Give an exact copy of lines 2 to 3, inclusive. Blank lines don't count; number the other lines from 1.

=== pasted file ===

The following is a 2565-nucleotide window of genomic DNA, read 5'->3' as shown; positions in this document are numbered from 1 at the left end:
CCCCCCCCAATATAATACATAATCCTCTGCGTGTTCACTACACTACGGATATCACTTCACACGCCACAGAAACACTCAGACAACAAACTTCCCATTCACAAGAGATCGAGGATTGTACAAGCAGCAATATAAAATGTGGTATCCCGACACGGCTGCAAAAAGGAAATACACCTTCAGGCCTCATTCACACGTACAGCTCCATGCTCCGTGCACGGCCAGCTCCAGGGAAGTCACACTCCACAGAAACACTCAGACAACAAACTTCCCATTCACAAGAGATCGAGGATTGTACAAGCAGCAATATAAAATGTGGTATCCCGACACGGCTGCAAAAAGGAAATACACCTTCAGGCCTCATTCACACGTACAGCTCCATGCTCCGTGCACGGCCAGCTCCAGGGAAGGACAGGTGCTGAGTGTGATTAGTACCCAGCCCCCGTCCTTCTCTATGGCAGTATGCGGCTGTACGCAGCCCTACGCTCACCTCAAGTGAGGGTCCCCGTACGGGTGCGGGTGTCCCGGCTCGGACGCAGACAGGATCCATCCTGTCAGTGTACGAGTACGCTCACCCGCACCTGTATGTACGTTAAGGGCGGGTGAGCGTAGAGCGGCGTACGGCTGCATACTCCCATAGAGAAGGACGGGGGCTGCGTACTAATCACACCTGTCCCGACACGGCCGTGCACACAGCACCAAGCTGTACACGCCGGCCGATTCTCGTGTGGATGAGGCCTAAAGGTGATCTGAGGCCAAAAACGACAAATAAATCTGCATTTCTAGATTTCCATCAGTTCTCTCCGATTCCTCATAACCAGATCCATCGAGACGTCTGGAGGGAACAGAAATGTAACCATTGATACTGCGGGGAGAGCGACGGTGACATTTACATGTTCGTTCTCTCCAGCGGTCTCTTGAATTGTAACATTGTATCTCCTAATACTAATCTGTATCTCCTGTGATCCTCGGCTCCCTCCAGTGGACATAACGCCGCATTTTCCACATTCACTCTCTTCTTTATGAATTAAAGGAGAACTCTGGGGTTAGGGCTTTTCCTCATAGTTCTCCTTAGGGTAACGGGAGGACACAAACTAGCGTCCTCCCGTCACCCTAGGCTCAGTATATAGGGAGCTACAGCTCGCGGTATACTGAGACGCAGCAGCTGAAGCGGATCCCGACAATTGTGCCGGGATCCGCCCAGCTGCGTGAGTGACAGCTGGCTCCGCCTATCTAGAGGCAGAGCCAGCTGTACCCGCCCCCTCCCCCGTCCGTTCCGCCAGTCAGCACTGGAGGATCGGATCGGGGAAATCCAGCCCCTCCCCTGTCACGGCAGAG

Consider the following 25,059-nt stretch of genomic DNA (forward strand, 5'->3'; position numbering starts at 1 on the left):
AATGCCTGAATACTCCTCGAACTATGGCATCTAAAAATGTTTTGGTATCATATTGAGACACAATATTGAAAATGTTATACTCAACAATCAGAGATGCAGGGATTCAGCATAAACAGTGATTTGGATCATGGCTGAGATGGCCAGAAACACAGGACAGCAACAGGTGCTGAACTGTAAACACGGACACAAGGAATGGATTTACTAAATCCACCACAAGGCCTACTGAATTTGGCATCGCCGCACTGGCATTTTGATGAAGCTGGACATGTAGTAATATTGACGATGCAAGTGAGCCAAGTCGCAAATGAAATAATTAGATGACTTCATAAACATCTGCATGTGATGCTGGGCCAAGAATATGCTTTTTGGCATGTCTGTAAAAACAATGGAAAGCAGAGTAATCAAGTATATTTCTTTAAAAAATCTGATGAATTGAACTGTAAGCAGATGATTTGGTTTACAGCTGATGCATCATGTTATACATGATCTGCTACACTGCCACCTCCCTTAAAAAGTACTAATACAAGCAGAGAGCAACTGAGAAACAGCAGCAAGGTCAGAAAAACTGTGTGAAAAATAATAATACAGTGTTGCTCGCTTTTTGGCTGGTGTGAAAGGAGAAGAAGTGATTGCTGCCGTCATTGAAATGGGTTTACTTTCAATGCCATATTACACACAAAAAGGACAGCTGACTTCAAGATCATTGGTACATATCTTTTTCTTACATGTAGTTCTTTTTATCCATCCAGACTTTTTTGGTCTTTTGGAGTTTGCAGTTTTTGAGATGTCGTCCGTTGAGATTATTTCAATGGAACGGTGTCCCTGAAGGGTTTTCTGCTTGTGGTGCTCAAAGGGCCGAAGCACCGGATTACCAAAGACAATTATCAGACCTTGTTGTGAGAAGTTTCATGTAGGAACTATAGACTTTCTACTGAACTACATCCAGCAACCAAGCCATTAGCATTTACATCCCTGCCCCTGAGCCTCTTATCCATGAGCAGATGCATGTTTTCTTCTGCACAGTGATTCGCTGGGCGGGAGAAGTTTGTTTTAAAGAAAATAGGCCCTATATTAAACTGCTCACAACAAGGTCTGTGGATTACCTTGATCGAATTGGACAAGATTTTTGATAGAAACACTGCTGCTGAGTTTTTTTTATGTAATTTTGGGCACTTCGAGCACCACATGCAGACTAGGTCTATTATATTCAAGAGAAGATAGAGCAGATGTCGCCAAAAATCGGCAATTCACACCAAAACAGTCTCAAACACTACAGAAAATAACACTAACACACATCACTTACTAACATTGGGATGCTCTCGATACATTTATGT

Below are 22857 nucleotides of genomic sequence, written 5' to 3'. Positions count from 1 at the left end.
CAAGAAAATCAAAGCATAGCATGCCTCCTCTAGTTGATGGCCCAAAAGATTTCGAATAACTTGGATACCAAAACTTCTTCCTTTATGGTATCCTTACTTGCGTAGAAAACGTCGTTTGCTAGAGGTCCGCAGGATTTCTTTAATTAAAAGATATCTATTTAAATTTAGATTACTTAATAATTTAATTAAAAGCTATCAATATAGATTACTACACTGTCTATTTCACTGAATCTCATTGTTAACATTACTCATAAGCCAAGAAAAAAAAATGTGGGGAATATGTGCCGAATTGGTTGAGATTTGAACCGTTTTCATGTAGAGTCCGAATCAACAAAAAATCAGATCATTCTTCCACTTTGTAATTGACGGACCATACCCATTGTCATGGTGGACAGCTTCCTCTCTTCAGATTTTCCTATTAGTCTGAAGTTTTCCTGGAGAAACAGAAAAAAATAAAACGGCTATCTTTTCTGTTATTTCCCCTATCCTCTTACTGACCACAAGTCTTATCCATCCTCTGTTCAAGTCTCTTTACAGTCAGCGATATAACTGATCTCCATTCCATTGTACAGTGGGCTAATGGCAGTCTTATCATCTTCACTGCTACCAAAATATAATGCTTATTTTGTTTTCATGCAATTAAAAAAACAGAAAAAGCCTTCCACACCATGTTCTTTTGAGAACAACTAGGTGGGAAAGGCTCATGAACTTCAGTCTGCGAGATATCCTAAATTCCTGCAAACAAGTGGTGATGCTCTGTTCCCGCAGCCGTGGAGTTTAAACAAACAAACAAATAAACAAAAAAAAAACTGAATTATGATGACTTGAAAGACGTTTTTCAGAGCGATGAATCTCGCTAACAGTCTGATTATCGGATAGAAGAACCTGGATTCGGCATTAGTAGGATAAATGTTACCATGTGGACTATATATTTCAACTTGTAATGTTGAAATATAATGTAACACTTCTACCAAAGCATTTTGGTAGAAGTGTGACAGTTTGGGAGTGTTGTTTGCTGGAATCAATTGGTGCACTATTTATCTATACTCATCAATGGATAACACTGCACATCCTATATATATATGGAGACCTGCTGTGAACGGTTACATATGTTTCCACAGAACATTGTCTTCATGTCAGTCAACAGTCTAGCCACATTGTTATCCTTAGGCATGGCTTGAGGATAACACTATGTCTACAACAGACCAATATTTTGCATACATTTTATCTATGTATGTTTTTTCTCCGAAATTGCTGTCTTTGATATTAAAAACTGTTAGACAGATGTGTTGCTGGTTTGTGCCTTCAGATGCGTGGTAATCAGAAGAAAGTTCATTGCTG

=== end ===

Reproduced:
CCCCCCCCAATATAATACATAATCCTCTGCGTGTTCACTACACTACGGATATCACTTCACACGCCACAGAAACACTCAGACAACAAACTTCCCATTCACAAGAGATCGAGGATTGTACAAGCAGCAATATAAAATGTGGTATCCCGACACGGCTGCAAAAAGGAAATACACCTTCAGGCCTCATTCACACGTACAGCTCCATGCTCCGTGCACGGCCAGCTCCAGGGAAGTCACACTCCACAGAAACACTCAGACAACAAACTTCCCATTCACAAGAGATCGAGGATTGTACAAGCAGCAATATAAAATGTGGTATCCCGACACGGCTGCAAAAAGGAAATACACCTTCAGGCCTCATTCACACGTACAGCTCCATGCTCCGTGCACGGCCAGCTCCAGGGAAGGACAGGTGCTGAGTGTGATTAGTACCCAGCCCCCGTCCTTCTCTATGGCAGTATGCGGCTGTACGCAGCCCTACGCTCACCTCAAGTGAGGGTCCCCGTACGGGTGCGGGTGTCCCGGCTCGGACGCAGACAGGATCCATCCTGTCAGTGTACGAGTACGCTCACCCGCACCTGTATGTACGTTAAGGGCGGGTGAGCGTAGAGCGGCGTACGGCTGCATACTCCCATAGAGAAGGACGGGGGCTGCGTACTAATCACACCTGTCCCGACACGGCCGTGCACACAGCACCAAGCTGTACACGCCGGCCGATTCTCGTGTGGATGAGGCCTAAAGGTGATCTGAGGCCAAAAACGACAAATAAATCTGCATTTCTAGATTTCCATCAGTTCTCTCCGATTCCTCATAACCAGATCCATCGAGACGTCTGGAGGGAACAGAAATGTAACCATTGATACTGCGGGGAGAGCGACGGTGACATTTACATGTTCGTTCTCTCCAGCGGTCTCTTGAATTGTAACATTGTATCTCCTAATACTAATCTGTATCTCCTGTGATCCTCGGCTCCCTCCAGTGGACATAACGCCGCATTTTCCACATTCACTCTCTTCTTTATGAATTAAAGGAGAACTCTGGGGTTAGGGCTTTTCCTCATAGTTCTCCTTAGGGTAACGGGAGGACACAAACTAGCGTCCTCCCGTCACCCTAGGCTCAGTATATAGGGAGCTACAGCTCGCGGTATACTGAGACGCAGCAGCTGAAGCGGATCCCGACAATTGTGCCGGGATCCGCCCAGCTGCGTGAGTGACAGCTGGCTCCGCCTATCTAGAGGCAGAGCCAGCTGTACCCGCCCCCTCCCCCGTCCGTTCCGCCAGTCAGCACTGGAGGATCGGATCGGGGAAATCCAGCCCCTCCCCTGTCACGGCAGAG

Consider the following 25,059-nt stretch of genomic DNA (forward strand, 5'->3'; position numbering starts at 1 on the left):